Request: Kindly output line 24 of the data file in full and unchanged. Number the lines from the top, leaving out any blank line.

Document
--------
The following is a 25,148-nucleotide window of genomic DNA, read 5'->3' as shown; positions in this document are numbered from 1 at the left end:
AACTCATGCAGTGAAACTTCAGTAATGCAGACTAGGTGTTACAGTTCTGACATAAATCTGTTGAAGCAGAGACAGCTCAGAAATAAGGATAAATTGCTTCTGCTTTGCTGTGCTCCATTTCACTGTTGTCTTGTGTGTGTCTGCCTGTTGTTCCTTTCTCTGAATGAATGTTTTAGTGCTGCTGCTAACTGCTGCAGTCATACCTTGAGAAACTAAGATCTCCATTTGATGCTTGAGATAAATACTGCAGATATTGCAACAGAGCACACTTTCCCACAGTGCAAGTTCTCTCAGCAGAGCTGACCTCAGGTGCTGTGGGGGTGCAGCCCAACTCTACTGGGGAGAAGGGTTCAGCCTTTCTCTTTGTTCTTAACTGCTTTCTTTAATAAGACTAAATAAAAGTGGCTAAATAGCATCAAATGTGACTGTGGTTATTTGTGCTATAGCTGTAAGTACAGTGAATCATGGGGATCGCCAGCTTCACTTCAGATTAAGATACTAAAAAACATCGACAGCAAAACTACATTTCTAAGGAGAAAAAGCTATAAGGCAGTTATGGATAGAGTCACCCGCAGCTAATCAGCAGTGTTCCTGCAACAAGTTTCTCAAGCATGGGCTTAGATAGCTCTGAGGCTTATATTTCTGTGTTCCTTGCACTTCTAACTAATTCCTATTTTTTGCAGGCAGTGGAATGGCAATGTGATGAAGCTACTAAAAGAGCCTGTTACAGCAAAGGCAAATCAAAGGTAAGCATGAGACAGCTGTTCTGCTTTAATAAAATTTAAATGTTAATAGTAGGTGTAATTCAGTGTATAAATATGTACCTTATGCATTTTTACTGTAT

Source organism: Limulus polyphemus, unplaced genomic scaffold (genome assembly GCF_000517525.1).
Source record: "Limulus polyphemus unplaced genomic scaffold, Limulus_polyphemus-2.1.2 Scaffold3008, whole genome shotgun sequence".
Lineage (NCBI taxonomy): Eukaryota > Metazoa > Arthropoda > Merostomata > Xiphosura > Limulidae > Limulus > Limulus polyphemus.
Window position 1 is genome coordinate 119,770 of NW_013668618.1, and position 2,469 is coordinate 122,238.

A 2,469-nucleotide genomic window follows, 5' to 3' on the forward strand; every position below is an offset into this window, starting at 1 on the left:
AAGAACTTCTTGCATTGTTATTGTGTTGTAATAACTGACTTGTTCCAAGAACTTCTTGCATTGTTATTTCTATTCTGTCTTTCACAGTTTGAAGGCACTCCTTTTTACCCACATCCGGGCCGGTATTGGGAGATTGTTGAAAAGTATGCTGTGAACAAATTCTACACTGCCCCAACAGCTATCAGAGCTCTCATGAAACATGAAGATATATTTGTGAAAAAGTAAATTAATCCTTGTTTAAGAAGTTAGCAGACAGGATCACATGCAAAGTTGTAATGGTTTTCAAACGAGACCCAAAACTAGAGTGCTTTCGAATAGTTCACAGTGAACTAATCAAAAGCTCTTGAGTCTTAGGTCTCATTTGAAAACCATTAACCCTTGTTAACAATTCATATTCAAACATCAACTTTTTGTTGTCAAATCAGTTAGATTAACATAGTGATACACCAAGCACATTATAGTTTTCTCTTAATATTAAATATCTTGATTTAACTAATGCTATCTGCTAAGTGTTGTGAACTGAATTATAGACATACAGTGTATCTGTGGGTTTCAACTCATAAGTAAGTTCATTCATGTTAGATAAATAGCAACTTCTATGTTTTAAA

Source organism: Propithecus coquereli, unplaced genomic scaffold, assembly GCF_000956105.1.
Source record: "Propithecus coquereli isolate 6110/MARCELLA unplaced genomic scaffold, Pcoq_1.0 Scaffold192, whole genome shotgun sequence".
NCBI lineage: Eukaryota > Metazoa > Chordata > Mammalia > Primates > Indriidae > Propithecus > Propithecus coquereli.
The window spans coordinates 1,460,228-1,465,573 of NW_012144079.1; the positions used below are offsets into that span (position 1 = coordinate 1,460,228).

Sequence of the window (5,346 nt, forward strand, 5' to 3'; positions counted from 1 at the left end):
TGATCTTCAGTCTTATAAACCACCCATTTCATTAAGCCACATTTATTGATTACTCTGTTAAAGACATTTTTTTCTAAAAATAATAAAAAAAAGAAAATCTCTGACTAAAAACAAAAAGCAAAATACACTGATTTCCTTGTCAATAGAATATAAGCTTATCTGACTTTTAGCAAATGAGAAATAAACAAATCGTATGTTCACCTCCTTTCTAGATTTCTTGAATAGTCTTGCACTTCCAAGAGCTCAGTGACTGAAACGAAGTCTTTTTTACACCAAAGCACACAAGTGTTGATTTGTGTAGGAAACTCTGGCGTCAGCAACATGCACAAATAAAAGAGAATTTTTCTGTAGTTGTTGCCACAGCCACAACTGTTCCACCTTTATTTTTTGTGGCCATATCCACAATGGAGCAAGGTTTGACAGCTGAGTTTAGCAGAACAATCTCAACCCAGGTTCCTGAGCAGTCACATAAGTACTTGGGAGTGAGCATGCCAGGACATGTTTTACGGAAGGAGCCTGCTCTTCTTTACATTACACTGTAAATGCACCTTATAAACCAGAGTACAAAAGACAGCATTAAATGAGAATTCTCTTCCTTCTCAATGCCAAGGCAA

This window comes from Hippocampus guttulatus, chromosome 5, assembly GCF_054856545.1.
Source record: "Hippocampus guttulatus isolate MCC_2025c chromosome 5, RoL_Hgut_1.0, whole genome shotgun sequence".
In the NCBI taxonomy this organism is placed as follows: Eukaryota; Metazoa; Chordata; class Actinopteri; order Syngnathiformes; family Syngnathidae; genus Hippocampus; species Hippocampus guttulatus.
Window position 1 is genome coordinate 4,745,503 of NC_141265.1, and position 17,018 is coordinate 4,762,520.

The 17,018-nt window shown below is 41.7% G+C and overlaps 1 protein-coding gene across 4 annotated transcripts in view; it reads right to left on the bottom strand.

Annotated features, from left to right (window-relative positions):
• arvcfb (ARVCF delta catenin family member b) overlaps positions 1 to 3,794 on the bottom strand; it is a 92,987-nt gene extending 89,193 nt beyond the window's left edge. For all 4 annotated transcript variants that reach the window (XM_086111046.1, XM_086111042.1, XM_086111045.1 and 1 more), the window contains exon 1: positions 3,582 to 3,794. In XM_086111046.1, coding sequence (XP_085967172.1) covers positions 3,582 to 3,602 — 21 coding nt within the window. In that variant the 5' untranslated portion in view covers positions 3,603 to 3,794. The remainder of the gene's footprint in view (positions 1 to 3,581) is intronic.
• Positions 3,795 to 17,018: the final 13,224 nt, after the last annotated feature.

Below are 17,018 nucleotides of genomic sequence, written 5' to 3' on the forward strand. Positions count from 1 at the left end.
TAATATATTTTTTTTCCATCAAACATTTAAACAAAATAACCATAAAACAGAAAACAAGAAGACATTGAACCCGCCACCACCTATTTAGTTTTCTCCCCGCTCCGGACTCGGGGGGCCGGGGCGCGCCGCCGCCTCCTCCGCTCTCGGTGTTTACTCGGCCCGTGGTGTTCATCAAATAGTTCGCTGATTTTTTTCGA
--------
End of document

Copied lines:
TAATATATTTTTTTTCCATCAAACATTTAAACAAAATAACCATAAAACAGAAAACAAGAAGACATTGAACCCGCCACCACCTATTTAGTTTTCTCCCCGCTCCGGACTCGGGGGGCCGGGGCGCGCCGCCGCCTCCTCCGCTCTCGGTGTTTACTCGGCCCGTGGTGTTCATCAAATAGTTCGCTGATTTTTTTCGA